Personal care treatments

British Columbia’s COVID-19 treatments unused due to doctor shortages

There are 30,000 cycles of the COVID-19 Paxlovid treatment in pharmacies and storage locations in British Columbia, with only 2,500 ever dispensed in the province, CTV News has learned. The situation has been blamed in part on the shortage of doctors.

The antiviral pills, which must be taken for five days, are only approved for certain people considered to be at higher risk of serious illness from the virus: those deemed clinically extremely vulnerable, Indigenous people over 50, unvaccinated people over 50 and people 70 or older with chronic illnesses.

The drug must be started within five days of the onset of mild to moderate symptoms and also requires a positive COVID-19 test, either through laboratory PCR methods or through the rapid home tests available free of charge at many pharmacies.

“A large supply-to-delivery ratio does not necessarily reflect underutilization or lack of access to treatment,” the Department of Health wrote in an email outlining the statistics.

“There are reasons why Paxlovid may not be a good choice for some people, such as certain pre-existing conditions and multiple interactions with other medications.”

But CTV News has spoken to several frontline doctors expressing concern that due to massive demand and reduced numbers of doctors, they may not be able to see patients within the five-day window; something they find particularly concerning at a time when the number of people hospitalized with COVID-19 is rising and British Columbians continue to die after being infected.

In addition to issues with quick access to an assessment, physicians also expressed frustration that a special form required to authorize a prescription for Paxlovid was unnecessarily complex and involved, taking up to 20 minutes to research, complete and fax to a pharmacy.

CTV News has repeatedly asked to speak to the provincial health officer or another Department of Health representative about the matter since Monday, but no one has been made available.


PHYSICIANS ASSOCIATION SUPPORTS ELIGIBILITY CRITERIA

Doctors of BC, the association that speaks on behalf of physicians in the province, would like to remind the public that although studies show Paxlovid reduces the risk of someone ending up in hospital with a severe case of COVID- 19, vaccination remains the best prevention. , because the drug is only intended for people at high risk.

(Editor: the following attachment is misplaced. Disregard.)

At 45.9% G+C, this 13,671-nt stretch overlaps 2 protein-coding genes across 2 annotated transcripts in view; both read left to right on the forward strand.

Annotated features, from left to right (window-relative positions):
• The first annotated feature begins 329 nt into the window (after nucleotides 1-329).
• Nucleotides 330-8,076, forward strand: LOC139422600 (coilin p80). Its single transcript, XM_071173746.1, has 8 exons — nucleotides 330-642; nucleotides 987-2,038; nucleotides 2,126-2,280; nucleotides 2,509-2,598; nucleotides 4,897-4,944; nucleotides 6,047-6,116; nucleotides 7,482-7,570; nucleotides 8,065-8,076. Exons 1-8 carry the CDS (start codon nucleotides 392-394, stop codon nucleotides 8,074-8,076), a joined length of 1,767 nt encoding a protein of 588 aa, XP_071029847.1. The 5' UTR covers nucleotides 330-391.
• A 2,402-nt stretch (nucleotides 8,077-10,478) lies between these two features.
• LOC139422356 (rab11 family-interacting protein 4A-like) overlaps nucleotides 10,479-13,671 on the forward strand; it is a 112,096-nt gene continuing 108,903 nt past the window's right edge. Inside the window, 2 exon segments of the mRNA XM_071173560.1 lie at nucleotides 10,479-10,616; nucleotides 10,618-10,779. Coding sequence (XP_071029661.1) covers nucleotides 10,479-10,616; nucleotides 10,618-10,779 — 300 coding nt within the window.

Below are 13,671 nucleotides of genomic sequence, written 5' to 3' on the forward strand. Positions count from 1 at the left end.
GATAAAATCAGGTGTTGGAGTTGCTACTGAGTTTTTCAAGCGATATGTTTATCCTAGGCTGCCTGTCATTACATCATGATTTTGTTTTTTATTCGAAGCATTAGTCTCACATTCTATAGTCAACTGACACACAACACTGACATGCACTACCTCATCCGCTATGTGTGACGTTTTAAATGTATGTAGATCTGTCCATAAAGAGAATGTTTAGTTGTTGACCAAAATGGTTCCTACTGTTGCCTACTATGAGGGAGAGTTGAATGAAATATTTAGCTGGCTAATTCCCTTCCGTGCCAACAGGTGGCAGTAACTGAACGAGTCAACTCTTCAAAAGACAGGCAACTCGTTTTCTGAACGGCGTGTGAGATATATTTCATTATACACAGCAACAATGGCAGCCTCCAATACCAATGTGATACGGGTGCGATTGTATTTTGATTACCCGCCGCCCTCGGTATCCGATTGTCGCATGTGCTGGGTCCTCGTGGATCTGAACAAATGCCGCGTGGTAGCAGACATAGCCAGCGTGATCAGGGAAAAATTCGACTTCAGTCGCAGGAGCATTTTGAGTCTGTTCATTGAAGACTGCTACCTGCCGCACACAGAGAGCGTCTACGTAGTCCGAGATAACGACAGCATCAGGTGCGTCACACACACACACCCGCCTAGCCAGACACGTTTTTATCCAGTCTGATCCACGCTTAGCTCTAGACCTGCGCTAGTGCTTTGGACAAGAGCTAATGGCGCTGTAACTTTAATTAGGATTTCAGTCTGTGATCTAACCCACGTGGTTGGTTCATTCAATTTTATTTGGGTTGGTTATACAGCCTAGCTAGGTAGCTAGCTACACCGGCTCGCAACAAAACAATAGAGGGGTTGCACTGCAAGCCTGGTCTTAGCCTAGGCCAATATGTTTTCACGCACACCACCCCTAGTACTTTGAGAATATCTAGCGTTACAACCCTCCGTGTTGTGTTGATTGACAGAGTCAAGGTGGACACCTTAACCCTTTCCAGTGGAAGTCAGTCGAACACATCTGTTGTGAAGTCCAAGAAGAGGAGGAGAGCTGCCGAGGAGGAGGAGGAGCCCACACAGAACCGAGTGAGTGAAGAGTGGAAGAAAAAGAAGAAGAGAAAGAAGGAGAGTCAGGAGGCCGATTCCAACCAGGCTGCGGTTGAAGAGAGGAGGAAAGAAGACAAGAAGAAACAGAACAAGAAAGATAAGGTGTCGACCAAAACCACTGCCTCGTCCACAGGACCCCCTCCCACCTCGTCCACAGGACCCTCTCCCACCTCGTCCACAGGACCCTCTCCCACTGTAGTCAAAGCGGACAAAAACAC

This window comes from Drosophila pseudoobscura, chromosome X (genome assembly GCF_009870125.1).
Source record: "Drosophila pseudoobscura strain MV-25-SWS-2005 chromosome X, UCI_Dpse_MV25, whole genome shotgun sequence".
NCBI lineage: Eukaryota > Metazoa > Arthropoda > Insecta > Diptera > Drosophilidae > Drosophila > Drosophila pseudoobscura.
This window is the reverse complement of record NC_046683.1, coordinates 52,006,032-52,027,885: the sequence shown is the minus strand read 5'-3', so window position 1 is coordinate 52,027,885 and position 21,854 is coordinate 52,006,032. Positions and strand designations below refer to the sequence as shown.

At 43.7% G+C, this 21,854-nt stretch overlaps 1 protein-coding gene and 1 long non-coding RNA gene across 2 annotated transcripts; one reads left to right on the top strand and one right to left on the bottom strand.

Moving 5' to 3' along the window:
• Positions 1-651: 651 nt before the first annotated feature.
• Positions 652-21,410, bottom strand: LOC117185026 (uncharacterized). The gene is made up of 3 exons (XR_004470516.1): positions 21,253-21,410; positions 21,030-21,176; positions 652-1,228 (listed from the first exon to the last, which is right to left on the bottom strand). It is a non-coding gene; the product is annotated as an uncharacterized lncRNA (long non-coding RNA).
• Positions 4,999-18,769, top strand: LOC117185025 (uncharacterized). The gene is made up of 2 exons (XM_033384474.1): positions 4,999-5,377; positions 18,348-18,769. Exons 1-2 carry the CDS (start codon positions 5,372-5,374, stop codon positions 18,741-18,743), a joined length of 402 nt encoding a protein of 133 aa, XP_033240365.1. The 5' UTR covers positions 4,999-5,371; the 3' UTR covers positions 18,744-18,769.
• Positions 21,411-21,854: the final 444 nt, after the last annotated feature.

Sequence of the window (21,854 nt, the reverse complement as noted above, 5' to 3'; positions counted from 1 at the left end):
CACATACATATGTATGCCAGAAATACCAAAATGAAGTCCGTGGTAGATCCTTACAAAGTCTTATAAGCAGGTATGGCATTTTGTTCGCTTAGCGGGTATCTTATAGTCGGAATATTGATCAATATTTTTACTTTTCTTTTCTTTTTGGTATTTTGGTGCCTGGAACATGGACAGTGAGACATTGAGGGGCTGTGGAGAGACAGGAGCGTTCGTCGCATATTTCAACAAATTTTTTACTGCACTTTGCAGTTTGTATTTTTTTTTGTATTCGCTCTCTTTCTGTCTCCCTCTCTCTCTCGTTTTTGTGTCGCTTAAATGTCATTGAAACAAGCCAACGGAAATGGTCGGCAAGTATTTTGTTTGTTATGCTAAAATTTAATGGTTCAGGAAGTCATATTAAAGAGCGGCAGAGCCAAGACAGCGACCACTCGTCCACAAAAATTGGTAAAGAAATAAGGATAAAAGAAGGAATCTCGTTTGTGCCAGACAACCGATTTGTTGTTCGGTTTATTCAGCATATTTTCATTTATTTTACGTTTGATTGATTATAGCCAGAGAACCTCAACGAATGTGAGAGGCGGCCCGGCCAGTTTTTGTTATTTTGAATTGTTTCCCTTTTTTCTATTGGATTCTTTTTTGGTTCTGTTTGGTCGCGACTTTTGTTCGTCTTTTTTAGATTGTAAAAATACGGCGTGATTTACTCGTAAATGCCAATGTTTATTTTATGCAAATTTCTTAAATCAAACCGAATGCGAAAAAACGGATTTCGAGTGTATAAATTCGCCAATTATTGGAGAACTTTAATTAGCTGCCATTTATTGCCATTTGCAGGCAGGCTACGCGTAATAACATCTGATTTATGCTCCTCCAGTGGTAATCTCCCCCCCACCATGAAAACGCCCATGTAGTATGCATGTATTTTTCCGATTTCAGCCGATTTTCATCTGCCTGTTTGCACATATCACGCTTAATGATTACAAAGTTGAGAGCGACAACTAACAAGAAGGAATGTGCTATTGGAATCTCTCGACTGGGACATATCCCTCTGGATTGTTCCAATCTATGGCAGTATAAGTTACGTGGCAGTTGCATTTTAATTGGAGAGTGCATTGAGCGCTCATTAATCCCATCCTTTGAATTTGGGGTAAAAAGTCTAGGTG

“Whenever there is a new drug, from a safety profile, we need to be sure the right people get it at the right time and in the right place,” the organization’s president-elect said. , Dr. Josh Greggain.

“As with anything in medicine, we keep asking ourselves, ‘Should everyone have this? Do some people understand? Some people get it for short time? If you’re better, is it too late?'”

He added that some medications conflict with Paxlovid and could cause a doctor to reject it as a treatment option.

Greggain suggested that people with COVID who think they might be eligible for Paxlovid but are having trouble reaching a doctor should call the province’s 811 HealthLink line to see if they can get the drug, which is free across British Columbia


LONG DELAYS THROUGH THE PROVINCIAL SYSTEM

The Department of Health has also suggested that those without timely access to a doctor call Services BC, but that line has also been plagued with long delays.

A candidate for president of the Canadian Medical Association is among a growing number of people taking to social media to describe days of waiting to find out if and when they can access Paxlovid treatment.

A former nurse contacted CTV News on the ninth day of waiting for a callback from the helpline, where staff told her not to attempt any follow-up calls herself.

“I’m livid,” said Carrie Mae Garber, who lives with her elderly mother and is clinically extremely vulnerable herself. “If someone like me, with my experience in the health care system, with my privileges, my education and being white, hasn’t come back – what about those people who don’t have no family doctor and can’t do all that?”

She was able to work with her family doctor to determine that she was eligible for Paxlovid despite taking a medication that could conflict with the antiviral and now feels better.

About a million British Columbians don’t have a family doctor, and the province’s walk-in clinics reached their patient limit early in the day, so the issue of access to Paxlovid in the window five-day processing period is likely to continue unless the province changes its policy.

Meanwhile, pharmacists in Quebec have been allowed to prescribe the tablets to eligible patients for the past month.